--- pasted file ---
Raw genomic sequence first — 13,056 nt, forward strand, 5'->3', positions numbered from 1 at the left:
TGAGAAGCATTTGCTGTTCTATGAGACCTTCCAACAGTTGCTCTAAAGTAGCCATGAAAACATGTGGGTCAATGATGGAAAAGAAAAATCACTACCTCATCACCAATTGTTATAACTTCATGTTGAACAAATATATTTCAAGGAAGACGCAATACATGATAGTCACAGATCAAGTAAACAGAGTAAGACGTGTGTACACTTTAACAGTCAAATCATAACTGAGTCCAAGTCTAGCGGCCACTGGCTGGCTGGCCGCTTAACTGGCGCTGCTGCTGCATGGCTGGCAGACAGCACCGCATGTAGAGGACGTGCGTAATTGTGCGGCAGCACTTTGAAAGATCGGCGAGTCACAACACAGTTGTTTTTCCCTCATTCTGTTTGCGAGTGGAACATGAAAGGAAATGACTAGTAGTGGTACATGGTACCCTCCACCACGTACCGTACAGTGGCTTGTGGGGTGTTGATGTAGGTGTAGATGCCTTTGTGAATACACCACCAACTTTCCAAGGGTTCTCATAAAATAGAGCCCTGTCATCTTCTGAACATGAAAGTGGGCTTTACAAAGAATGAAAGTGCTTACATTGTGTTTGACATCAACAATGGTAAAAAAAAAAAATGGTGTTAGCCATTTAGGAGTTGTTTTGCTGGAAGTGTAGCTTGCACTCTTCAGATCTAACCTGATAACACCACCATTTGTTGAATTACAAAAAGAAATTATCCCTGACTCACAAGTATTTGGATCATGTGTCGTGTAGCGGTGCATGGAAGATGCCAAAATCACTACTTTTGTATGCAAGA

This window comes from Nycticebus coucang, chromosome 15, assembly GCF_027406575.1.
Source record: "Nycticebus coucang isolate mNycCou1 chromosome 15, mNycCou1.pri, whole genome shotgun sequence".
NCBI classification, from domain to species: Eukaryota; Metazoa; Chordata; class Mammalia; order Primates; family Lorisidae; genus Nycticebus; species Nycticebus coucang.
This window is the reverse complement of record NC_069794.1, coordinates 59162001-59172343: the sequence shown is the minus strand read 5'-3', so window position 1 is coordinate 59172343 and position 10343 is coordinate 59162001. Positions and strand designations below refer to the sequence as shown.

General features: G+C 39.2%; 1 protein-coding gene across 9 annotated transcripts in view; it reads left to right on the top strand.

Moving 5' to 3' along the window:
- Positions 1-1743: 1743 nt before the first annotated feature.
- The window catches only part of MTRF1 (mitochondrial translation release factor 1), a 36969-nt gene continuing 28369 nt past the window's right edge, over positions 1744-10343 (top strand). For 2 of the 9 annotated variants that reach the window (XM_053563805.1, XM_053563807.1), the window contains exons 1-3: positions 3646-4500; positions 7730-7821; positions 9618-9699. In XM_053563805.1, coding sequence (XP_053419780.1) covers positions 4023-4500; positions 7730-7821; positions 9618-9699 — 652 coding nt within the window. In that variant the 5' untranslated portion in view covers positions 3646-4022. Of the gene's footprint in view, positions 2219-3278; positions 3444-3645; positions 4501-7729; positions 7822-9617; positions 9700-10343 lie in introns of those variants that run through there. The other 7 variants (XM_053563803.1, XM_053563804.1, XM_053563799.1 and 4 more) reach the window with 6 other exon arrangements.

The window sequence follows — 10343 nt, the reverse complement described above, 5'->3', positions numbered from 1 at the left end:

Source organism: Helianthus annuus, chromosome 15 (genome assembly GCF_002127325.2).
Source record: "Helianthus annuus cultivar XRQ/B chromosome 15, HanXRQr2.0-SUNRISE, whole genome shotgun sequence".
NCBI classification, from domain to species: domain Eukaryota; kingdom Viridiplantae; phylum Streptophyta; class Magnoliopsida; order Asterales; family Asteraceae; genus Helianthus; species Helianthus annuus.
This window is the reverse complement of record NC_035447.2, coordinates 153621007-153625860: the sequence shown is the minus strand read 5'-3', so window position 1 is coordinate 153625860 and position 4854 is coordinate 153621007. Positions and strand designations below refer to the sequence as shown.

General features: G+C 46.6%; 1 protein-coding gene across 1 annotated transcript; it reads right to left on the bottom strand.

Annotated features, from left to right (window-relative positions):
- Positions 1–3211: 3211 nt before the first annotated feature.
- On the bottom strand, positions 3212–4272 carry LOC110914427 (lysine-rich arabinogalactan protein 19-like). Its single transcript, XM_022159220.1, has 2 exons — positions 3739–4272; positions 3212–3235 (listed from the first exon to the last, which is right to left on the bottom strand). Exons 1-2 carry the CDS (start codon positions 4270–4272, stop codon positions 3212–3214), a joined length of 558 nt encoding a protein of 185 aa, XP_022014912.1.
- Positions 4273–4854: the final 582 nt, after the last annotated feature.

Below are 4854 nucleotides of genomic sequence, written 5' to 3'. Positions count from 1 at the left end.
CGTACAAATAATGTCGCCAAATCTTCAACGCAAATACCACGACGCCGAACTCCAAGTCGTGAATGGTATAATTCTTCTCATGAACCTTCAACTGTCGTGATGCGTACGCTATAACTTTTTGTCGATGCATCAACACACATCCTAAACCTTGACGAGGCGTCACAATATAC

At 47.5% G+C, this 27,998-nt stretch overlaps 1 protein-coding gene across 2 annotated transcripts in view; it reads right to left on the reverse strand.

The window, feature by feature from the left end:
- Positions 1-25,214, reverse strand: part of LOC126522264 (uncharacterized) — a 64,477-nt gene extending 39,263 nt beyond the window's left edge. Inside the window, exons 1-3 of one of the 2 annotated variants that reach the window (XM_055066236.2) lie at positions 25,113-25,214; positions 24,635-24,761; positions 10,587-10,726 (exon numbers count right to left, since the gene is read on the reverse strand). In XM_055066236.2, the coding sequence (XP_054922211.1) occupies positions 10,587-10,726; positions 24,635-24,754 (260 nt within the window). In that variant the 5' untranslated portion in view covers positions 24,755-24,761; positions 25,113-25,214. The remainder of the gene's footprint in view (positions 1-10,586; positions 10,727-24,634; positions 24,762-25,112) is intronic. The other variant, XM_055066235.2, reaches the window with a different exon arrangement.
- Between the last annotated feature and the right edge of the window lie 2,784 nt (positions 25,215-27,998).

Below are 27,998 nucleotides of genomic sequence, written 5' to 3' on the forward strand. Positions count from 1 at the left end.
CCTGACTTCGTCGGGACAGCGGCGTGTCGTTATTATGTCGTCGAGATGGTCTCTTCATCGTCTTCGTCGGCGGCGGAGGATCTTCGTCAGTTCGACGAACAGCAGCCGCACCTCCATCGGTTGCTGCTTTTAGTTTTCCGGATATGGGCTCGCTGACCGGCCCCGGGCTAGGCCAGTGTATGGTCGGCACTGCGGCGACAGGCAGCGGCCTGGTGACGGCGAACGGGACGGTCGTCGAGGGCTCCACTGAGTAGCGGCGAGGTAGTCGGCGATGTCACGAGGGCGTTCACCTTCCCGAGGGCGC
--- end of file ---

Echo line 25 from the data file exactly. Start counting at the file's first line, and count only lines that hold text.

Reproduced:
- Positions 1-25,214, reverse strand: part of LOC126522264 (uncharacterized) — a 64,477-nt gene extending 39,263 nt beyond the window's left edge. Inside the window, exons 1-3 of one of the 2 annotated variants that reach the window (XM_055066236.2) lie at positions 25,113-25,214; positions 24,635-24,761; positions 10,587-10,726 (exon numbers count right to left, since the gene is read on the reverse strand). In XM_055066236.2, the coding sequence (XP_054922211.1) occupies positions 10,587-10,726; positions 24,635-24,754 (260 nt within the window). In that variant the 5' untranslated portion in view covers positions 24,755-24,761; positions 25,113-25,214. The remainder of the gene's footprint in view (positions 1-10,586; positions 10,727-24,634; positions 24,762-25,112) is intronic. The other variant, XM_055066235.2, reaches the window with a different exon arrangement.